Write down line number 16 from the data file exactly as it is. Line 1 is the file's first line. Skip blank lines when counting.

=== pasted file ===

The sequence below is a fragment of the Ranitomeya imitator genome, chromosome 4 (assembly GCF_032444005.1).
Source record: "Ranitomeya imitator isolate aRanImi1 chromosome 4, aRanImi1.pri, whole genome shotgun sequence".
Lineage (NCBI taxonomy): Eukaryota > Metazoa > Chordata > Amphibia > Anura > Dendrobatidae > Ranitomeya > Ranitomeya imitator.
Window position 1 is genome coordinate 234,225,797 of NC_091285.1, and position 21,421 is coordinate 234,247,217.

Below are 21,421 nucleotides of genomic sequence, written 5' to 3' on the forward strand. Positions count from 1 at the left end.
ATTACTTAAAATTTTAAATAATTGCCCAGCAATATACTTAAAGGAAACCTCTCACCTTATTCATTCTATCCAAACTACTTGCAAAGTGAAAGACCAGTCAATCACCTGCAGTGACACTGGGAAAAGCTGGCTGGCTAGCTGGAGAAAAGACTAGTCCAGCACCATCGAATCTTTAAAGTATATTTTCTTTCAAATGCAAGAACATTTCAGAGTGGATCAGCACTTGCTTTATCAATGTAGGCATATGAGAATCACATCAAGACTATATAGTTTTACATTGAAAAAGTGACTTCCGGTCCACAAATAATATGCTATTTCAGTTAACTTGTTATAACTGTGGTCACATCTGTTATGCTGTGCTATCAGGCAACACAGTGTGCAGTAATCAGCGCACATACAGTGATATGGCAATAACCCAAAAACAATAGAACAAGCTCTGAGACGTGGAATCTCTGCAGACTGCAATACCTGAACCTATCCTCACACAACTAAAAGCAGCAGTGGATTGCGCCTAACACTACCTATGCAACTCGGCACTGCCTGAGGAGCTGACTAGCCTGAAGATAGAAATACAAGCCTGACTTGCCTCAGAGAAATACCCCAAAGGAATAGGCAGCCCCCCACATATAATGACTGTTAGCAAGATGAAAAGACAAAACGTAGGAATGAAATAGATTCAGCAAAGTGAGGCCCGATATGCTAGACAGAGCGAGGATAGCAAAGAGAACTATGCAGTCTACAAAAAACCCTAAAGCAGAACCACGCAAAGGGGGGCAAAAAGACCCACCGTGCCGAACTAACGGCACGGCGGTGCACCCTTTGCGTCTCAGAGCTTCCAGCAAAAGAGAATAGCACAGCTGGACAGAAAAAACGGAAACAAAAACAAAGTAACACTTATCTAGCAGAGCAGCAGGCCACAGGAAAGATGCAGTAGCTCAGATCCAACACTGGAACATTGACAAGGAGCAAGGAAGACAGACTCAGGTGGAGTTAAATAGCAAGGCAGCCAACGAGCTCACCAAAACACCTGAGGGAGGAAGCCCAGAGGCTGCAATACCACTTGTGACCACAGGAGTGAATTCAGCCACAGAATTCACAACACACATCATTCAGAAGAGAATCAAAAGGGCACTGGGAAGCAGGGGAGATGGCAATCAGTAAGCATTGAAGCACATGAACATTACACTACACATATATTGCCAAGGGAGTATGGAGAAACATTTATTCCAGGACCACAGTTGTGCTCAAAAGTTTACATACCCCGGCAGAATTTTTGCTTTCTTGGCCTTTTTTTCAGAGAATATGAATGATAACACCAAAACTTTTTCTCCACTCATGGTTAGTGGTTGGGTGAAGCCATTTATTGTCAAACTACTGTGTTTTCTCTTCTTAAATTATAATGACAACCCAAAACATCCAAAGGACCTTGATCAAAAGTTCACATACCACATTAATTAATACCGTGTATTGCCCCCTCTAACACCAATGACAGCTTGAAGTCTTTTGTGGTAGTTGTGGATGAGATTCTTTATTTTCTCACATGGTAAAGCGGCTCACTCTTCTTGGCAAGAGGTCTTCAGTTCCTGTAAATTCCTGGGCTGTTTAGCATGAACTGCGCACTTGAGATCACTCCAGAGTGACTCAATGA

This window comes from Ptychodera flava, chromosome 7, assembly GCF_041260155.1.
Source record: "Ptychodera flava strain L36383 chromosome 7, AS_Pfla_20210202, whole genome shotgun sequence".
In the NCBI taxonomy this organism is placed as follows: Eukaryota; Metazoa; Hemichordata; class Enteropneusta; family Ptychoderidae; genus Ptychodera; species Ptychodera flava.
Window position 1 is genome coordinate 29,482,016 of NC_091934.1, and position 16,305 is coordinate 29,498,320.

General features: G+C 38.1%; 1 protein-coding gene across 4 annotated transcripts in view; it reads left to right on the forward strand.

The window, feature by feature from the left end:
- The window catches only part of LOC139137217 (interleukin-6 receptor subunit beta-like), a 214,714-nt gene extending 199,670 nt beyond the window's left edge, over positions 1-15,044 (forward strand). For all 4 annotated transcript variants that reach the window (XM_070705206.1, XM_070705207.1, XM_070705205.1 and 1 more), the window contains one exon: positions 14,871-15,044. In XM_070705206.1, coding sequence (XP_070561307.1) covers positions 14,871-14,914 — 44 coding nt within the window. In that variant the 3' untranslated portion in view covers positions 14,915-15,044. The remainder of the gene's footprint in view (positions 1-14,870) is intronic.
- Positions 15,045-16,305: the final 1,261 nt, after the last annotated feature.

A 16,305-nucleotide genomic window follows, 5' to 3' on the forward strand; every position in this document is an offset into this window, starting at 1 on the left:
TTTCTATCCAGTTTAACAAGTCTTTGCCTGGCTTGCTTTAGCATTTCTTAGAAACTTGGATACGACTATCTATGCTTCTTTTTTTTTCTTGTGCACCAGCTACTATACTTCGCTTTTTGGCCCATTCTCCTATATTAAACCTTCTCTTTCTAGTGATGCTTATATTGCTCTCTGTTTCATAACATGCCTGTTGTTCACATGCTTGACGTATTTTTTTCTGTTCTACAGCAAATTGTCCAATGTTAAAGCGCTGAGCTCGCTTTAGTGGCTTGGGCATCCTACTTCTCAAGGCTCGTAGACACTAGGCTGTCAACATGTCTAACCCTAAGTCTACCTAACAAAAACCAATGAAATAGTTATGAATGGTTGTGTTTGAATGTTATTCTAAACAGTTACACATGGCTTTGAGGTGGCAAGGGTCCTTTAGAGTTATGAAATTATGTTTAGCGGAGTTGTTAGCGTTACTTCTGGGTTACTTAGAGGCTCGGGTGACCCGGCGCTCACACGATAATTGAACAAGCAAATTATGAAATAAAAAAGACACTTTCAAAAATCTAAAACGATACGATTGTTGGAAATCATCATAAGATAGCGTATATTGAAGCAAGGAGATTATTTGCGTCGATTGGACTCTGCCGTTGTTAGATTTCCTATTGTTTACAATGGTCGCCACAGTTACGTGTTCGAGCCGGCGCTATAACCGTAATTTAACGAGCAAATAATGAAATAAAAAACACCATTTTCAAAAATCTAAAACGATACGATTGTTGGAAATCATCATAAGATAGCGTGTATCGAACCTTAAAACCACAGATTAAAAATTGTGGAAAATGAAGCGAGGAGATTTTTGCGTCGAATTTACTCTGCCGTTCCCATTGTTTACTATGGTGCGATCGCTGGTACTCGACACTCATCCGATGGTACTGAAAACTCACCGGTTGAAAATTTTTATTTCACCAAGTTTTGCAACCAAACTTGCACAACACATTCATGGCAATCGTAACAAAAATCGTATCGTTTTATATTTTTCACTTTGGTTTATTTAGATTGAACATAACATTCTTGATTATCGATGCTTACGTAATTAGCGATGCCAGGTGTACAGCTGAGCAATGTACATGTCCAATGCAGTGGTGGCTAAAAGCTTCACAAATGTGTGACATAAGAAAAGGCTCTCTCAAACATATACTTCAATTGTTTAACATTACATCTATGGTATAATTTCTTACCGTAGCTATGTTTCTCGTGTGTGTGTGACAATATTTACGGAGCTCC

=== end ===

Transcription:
TTTCTATCCAGTTTAACAAGTCTTTGCCTGGCTTGCTTTAGCATTTCTTAGAAACTTGGATACGACTATCTATGCTTCTTTTTTTTTCTTGTGCACCAGCTACTATACTTCGCTTTTTGGCCCATTCTCCTATATTAAACCTTCTCTTTCTAGTGATGCTTATATTGCTCTCTGTTTCATAACATGCCTGTTGTTCACATGCTTGACGTATTTTTTTCTGTTCTACAGCAAATTGTCCAATGTTAAAGCGCTGAGCTCGCTTTAGTGGCTTGGGCATCCTACTTCTCAAGGCTCGTAGACACTAGGCTGTCAACATGTCTAACCCTAAGTCTACCTAACAAAAACCAATGAAATAGTTATGAATGGTTGTGTTTGAATGTTATTCTAAACAGTTACACATGGCTTTGAGGTGGCAAGGGTCCTTTAGAGTTATGAAATTATGTTTAGCGGAGTTGTTAGCGTTACTTCTGGGTTACTTAGAGGCTCGGGTGACCCGGCGCTCACACGATAATTGAACAAGCAAATTATGAAATAAAAAAGACACTTTCAAAAATCTAAAACGATACGATTGTTGGAAATCATCATAAGATAGCGTATATTGAAGCAAGGAGATTATTTGCGTCGATTGGACTCTGCCGTTGTTAGATTTCCTATTGTTTACAATGGTCGCCACAGTTACGTGTTCGAGCCGGCGCTATAACCGTAATTTAACGAGCAAATAATGAAATAAAAAACACCATTTTCAAAAATCTAAAACGATACGATTGTTGGAAATCATCATAAGATAGCGTGTATCGAACCTTAAAACCACAGATTAAAAATTGTGGAAAATGAAGCGAGGAGATTTTTGCGTCGAATTTACTCTGCCGTTCCCATTGTTTACTATGGTGCGATCGCTGGTACTCGACACTCATCCGATGGTACTGAAAACTCACCGGTTGAAAATTTTTATTTCACCAAGTTTTGCAACCAAACTTGCACAACACATTCATGGCAATCGTAACAAAAATCGTATCGTTTTATATTTTTCACTTTGGTTTATTTAGATTGAACATAACATTCTTGATTATCGATGCTTACGTAATTAGCGATGCCAGGTGTACAGCTGAGCAATGTACATGTCCAATGCAGTGGTGGCTAAAAGCTTCACAAATGTGTGACATAAGAAAAGGCTCTCTCAAACATATACTTCAATTGTTTAACATTACATCTATGGTATAATTTCTTACCGTAGCTATGTTTCTCGTGTGTGTGTGACAATATTTACGGAGCTCC